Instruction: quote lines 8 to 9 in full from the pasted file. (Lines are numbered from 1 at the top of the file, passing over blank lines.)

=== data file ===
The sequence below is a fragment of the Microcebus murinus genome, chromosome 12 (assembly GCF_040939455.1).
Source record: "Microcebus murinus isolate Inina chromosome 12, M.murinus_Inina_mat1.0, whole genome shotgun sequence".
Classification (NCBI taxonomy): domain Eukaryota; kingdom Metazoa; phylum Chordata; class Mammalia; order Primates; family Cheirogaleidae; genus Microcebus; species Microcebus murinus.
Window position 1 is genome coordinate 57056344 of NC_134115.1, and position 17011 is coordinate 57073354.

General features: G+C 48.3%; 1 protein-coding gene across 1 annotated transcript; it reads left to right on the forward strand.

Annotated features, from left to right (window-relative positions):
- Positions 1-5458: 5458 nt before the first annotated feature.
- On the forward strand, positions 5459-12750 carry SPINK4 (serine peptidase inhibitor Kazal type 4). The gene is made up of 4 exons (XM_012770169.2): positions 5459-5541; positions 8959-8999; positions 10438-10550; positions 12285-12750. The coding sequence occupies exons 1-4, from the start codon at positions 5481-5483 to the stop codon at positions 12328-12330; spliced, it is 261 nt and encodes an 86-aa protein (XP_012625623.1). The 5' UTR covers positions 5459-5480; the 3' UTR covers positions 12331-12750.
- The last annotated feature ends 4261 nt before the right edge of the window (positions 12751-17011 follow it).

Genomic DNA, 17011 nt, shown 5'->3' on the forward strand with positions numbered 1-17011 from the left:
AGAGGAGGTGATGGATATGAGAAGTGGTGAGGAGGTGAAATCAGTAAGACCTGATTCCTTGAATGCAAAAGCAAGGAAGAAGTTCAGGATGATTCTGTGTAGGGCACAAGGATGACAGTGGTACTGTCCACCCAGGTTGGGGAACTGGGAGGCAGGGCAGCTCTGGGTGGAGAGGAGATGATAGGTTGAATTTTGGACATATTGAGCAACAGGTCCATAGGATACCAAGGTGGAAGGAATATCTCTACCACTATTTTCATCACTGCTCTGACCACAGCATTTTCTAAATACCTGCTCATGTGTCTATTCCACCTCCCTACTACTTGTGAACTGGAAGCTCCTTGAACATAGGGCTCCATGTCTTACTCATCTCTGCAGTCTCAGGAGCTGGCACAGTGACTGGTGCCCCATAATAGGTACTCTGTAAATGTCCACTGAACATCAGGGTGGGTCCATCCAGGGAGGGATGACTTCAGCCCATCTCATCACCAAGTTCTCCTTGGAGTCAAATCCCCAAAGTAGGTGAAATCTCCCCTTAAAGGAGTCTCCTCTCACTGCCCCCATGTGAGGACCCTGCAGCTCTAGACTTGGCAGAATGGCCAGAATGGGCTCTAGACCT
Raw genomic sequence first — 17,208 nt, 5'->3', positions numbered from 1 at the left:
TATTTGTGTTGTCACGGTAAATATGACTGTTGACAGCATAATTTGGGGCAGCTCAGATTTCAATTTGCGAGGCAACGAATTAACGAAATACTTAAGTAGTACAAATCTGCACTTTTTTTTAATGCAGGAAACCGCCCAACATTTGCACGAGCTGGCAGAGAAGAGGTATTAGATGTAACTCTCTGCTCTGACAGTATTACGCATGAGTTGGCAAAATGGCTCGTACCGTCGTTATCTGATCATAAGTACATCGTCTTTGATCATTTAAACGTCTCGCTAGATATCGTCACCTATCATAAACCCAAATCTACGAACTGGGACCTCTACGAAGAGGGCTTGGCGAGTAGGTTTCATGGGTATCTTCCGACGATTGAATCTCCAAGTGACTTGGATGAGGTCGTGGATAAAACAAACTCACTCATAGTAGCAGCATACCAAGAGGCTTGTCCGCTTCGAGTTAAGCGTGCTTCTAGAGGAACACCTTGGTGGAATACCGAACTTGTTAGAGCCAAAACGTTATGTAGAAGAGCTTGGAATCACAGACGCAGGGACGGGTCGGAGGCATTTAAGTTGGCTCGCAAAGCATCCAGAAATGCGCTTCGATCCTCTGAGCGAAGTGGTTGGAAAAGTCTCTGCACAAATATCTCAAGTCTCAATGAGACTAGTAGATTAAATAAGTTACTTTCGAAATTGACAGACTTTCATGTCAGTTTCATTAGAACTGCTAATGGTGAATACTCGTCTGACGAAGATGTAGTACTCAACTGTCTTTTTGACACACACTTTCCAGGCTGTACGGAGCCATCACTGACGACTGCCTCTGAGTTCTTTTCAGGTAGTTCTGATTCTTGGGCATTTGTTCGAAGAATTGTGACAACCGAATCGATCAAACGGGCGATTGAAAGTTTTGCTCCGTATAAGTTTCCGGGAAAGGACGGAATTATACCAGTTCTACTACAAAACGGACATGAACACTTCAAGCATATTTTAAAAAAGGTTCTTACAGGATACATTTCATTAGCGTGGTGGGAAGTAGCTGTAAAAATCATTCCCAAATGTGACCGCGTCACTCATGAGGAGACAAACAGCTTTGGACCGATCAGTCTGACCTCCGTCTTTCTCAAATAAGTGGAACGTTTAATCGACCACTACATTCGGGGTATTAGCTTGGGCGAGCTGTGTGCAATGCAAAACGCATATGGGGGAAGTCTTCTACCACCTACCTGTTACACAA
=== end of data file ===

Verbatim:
- On the forward strand, positions 5459-12750 carry SPINK4 (serine peptidase inhibitor Kazal type 4). The gene is made up of 4 exons (XM_012770169.2): positions 5459-5541; positions 8959-8999; positions 10438-10550; positions 12285-12750. The coding sequence occupies exons 1-4, from the start codon at positions 5481-5483 to the stop codon at positions 12328-12330; spliced, it is 261 nt and encodes an 86-aa protein (XP_012625623.1). The 5' UTR covers positions 5459-5480; the 3' UTR covers positions 12331-12750.
- The last annotated feature ends 4261 nt before the right edge of the window (positions 12751-17011 follow it).